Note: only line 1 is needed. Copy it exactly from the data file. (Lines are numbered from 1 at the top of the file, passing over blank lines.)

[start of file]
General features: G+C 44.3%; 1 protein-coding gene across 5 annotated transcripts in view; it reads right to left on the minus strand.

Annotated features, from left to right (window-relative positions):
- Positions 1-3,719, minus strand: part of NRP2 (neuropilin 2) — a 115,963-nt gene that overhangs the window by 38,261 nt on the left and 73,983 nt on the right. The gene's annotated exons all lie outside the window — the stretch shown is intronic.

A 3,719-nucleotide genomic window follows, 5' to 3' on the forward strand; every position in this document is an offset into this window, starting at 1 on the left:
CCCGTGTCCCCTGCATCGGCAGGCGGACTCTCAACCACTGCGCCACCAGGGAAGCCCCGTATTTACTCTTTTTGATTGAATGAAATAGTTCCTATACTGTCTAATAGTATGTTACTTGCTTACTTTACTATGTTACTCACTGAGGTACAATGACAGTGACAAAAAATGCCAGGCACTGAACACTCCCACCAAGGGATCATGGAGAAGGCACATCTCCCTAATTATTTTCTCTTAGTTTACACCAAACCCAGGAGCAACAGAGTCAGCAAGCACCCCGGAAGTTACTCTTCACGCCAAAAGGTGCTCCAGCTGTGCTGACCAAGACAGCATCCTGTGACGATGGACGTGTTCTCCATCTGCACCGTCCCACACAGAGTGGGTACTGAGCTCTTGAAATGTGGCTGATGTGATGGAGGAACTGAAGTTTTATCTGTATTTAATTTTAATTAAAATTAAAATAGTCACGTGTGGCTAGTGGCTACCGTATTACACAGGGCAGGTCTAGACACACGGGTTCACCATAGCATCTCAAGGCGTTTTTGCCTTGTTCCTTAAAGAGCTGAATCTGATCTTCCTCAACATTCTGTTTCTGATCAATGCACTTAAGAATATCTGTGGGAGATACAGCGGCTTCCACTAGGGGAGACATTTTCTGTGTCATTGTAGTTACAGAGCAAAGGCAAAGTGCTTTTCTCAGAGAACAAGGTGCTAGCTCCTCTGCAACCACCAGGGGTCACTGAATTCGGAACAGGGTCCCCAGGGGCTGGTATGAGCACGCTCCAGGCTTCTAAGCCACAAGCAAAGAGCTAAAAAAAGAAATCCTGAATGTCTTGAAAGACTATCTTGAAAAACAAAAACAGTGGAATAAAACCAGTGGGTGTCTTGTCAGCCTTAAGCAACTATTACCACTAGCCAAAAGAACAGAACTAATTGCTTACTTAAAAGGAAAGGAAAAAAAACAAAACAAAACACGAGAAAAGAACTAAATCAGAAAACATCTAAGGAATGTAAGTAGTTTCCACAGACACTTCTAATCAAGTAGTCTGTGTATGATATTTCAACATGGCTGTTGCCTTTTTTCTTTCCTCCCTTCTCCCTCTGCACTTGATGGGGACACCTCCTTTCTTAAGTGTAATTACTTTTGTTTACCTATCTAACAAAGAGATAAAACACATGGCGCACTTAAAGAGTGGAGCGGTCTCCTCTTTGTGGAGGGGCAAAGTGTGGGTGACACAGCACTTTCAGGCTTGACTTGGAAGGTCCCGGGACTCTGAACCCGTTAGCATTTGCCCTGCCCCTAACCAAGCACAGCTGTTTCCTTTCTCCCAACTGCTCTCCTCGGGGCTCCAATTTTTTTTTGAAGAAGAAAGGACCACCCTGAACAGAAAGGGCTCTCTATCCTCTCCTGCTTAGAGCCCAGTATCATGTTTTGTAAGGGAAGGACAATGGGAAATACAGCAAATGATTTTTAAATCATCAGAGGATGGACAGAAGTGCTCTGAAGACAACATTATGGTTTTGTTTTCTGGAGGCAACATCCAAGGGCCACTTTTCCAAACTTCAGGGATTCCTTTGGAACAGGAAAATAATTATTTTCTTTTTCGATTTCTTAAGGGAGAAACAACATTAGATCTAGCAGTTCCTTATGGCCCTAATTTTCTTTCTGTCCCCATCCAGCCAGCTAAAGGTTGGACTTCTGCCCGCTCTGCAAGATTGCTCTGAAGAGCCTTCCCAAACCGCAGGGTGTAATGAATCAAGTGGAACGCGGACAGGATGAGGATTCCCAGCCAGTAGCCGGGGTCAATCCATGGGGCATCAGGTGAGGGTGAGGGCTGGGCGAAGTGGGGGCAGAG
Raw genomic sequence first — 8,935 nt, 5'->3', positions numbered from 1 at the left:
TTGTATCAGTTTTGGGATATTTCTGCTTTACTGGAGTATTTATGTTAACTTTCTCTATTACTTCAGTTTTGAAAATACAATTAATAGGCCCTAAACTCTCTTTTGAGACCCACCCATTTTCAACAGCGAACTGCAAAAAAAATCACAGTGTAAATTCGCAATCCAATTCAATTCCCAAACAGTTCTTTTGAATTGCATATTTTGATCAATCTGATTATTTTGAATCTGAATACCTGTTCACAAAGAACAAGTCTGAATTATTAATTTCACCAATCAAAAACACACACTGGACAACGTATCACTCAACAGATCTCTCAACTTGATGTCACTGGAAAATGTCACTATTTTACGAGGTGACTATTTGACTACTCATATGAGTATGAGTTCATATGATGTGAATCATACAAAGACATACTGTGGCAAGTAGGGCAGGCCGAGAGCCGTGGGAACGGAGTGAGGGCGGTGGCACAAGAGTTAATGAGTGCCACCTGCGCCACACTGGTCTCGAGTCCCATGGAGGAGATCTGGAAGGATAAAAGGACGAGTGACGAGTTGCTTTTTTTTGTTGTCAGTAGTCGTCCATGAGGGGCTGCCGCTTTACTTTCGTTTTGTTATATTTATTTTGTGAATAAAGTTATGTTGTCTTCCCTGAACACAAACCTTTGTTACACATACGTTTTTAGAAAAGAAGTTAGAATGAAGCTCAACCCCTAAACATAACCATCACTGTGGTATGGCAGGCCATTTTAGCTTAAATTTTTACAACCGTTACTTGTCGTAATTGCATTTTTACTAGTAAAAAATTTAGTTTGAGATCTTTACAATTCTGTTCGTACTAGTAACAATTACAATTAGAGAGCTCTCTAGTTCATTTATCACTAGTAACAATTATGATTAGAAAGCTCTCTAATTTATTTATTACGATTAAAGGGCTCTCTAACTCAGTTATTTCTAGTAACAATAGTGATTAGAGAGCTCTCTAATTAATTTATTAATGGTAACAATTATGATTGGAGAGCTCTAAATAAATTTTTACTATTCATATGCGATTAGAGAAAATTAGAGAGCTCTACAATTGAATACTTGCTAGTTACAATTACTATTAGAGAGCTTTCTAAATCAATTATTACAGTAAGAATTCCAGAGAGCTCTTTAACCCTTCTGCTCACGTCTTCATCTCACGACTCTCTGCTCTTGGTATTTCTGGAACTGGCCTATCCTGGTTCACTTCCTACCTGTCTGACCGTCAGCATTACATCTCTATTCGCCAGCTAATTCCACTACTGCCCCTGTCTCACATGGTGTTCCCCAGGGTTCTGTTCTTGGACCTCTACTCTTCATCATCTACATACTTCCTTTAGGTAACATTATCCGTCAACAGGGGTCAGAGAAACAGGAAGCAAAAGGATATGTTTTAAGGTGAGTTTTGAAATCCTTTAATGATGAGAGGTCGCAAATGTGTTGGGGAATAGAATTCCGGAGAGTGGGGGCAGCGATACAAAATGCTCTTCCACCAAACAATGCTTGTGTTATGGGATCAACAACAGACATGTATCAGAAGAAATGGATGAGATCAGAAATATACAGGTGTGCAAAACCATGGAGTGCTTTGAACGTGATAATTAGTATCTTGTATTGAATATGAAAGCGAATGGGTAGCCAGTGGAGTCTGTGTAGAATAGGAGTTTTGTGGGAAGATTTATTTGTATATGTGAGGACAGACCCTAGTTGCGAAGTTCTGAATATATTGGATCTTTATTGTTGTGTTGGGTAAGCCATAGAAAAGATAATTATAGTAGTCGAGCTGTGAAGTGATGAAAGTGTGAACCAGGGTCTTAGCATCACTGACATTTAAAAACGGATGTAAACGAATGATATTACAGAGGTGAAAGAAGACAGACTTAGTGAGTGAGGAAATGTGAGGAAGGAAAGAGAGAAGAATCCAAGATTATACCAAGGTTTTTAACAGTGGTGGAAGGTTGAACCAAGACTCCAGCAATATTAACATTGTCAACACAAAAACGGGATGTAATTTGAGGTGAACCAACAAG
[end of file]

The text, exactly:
General features: G+C 44.3%; 1 protein-coding gene across 5 annotated transcripts in view; it reads right to left on the minus strand.